Figure 24. Federal restaurant and shuttered venue grants made available for small businesses in D.C.

The District government also supported small businesses through the pandemic with expanded grants. [See Figure 25.] In fiscal years 2018 and 2019, before the pandemic began, the Office of the Deputy Mayor for Planning and Economic Development provided various direct and indirect grants to businesses, but the amounts were generally under $3 million per year. In fiscal year 2020, D.C. government grants for businesses increased to $38.6 million, and in fiscal year 2021, it was $96.4 million. In fiscal year 2022, it was $86 million.30 The funding for these grants in fiscal year 2023 is $62.8 million, but this amount has declined to $16.7 million in the approved fiscal year 2024 budget.31

Figure 25. D.C. government grants and supports for businesses before and during the COVID-19 pandemic

The D.C. government received $4.9 billion in federal fiscal aid since 2020. This is the equivalent of 40 percent of the city’s annual local revenue. These funds have allowed the District to respond to immediate needs when the pandemic hit, maintain service levels despite declining revenue, and even expand government services and invest in new programs to aid recovery. This funding is now expiring. Fiscal Year 2024 is the final year in which the District can use federal fiscal aid to balance its budget and pay for additional services.

Financial outlook

While the city has been able to maintain and grow its budget during the pandemic, it is unlikely that such high spending levels could be maintained in the coming years. The District’s approved budget documents indicate that in fiscal year 2023 and over the next four fiscal years, the city’s recurring revenue will not be high enough to cover its recurring expenditures. [See Figure 26.] For example, in this fiscal year (FY2023), the city is relying on $1.4 billion of one-time resources to balance its budget. 

During the next four-year budget and financial plan period, the city is projected to collect $40.9 billion in recurring revenues but has committed to spending $43.0 billion. That $2.1 billion gap will be largely filled by the city’s past savings, since the last year during which the District can rely on federal fiscal aid is fiscal year 2024. While this is a balanced financial plan, it can only be achieved if fiscal year 2025 spending declines by 4 percent, and budget growth in the out years is kept below 2 percent. This is a very different scenario than the one the city has become accustomed. For example, the city’s budget grew by 10 percent from fiscal year 2021 to fiscal year 2022, and by 17 percent from fiscal year 2022 to fiscal year 2023.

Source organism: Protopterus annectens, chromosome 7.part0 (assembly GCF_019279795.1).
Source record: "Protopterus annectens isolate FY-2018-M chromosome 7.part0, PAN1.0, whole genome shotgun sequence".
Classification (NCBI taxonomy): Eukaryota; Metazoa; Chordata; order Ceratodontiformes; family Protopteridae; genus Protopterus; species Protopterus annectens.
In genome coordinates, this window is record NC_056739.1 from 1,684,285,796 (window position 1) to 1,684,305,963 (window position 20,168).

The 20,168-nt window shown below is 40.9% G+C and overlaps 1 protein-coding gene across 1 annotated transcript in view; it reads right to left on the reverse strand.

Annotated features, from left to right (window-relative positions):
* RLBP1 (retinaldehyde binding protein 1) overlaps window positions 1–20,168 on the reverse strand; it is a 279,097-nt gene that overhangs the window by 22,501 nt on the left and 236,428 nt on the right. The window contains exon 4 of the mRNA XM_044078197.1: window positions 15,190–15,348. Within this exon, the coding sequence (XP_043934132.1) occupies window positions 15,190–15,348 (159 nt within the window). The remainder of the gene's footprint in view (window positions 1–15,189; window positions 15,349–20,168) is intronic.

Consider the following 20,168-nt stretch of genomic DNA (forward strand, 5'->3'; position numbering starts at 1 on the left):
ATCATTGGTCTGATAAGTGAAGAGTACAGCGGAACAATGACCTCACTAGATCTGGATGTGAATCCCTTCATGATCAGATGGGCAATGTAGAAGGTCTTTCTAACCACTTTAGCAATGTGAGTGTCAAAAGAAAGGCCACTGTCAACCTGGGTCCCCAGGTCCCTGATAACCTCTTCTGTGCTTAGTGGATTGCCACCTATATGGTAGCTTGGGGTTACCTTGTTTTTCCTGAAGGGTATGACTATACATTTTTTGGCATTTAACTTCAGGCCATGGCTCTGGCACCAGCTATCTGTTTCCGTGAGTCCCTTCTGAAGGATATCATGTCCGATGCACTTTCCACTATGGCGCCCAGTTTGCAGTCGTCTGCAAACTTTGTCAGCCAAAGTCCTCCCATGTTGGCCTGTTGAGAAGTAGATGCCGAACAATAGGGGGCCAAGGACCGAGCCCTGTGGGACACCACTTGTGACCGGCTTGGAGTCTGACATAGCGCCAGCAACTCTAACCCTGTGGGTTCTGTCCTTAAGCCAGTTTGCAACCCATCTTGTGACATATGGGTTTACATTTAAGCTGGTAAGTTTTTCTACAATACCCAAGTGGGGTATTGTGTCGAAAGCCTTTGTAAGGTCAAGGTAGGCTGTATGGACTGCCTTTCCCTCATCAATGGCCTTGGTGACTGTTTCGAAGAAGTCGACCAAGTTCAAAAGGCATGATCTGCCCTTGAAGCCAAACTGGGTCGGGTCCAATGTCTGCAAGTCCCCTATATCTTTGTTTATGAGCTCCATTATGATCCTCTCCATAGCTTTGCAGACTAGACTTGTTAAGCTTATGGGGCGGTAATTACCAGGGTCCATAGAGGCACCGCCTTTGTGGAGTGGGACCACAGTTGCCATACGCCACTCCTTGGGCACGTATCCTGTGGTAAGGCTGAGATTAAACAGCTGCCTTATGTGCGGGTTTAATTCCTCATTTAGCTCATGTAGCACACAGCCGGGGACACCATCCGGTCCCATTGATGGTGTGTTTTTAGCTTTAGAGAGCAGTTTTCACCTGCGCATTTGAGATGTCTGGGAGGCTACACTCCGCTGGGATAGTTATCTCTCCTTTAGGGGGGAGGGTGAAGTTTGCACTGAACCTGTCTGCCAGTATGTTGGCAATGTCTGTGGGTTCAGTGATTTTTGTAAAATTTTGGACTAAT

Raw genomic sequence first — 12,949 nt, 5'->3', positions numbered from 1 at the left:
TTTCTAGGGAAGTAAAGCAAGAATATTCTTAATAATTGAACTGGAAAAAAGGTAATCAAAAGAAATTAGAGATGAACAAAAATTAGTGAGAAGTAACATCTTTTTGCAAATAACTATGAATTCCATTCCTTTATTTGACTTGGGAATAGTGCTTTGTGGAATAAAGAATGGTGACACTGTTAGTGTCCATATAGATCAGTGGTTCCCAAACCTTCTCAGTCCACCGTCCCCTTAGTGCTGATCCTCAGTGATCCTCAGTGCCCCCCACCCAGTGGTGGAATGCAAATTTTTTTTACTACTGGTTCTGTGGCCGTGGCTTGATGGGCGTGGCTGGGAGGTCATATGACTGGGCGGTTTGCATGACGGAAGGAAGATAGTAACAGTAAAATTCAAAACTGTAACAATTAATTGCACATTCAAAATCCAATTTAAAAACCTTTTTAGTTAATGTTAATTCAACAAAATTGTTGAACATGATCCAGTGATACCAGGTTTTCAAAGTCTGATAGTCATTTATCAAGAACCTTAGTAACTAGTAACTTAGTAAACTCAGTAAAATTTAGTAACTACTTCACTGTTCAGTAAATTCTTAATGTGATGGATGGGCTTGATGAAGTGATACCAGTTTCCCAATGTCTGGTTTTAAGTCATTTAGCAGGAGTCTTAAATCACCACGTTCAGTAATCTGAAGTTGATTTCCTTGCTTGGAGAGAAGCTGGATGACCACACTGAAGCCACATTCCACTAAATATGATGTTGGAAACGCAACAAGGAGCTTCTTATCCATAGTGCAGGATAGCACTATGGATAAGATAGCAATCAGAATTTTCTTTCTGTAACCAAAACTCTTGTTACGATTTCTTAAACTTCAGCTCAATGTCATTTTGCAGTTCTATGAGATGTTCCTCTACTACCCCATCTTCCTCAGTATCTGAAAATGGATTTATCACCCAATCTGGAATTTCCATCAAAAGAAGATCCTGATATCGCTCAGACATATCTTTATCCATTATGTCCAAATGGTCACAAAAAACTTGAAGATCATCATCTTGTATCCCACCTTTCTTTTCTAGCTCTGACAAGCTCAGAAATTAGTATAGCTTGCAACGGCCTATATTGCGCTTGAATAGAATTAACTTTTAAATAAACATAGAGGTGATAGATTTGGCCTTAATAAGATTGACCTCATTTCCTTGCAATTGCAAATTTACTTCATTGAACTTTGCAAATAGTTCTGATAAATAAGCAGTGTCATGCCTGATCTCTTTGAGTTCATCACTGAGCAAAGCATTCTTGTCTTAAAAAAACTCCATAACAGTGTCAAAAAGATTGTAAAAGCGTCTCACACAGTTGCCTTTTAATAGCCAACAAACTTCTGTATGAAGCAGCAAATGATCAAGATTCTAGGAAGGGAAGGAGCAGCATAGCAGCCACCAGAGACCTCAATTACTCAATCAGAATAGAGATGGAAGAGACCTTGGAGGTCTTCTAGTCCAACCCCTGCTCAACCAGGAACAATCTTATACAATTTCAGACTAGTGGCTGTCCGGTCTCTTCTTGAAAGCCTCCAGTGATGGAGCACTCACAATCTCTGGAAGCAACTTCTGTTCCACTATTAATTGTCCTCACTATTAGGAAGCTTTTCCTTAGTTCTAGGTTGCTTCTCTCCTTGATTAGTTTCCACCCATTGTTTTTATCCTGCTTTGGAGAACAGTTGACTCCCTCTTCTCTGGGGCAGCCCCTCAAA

Figure 26. The District’s recurring spending and expenditures, and how D.C. is balancing its budget

This fiscal picture suggests that the city will have difficulty investing additional funding to support business recovery. If revenue growth falls behind expectations because of a national recession or further unanticipated losses, especially in the value of commercial office buildings, existing programs may have to be cut. Thus, in the next four years, business success will entirely depend on private sector economic activity and growth.

Local policy response

Due to the District’s quick response to pandemic-related challenges, many businesses have survived, and new businesses have emerged. In the past four years, the local policy response to the pandemic’s challenges has been centered around distributing cash to small businesses in the form of either grants or loans. However, in the coming months and years, D.C.’s businesses will continue to face new challenges as the city settles into a post-pandemic normal, and they will have to face these challenges while in a period of fiscal distress. Still, the city’s leaders can support the success of local businesses in several key ways that focus on boosting demand and retaining existing businesses: 

Support a diverse and mixed-use community in downtown D.C.

Businesses in downtown D.C. are highly dependent on office workers. This means any disruption to office demand will deeply impact the business and real estate markets in office-heavy areas. 

Even three years after the onset of the pandemic, office demand is sitting at half of pre-pandemic levels and many office workers continue to spend more time outside of the city. The success of businesses downtown will depend on boosting foot traffic and demand downtown despite the loss of workers. Policies and initiatives that support a greater mix of uses and amenities downtown will boost the resilience of local businesses that once supported office workers. For example, converting office space to residential multifamily buildings, where feasible, will boost the number of people spending time downtown outside of working hours, which will help make up for some of the lost daytime activity.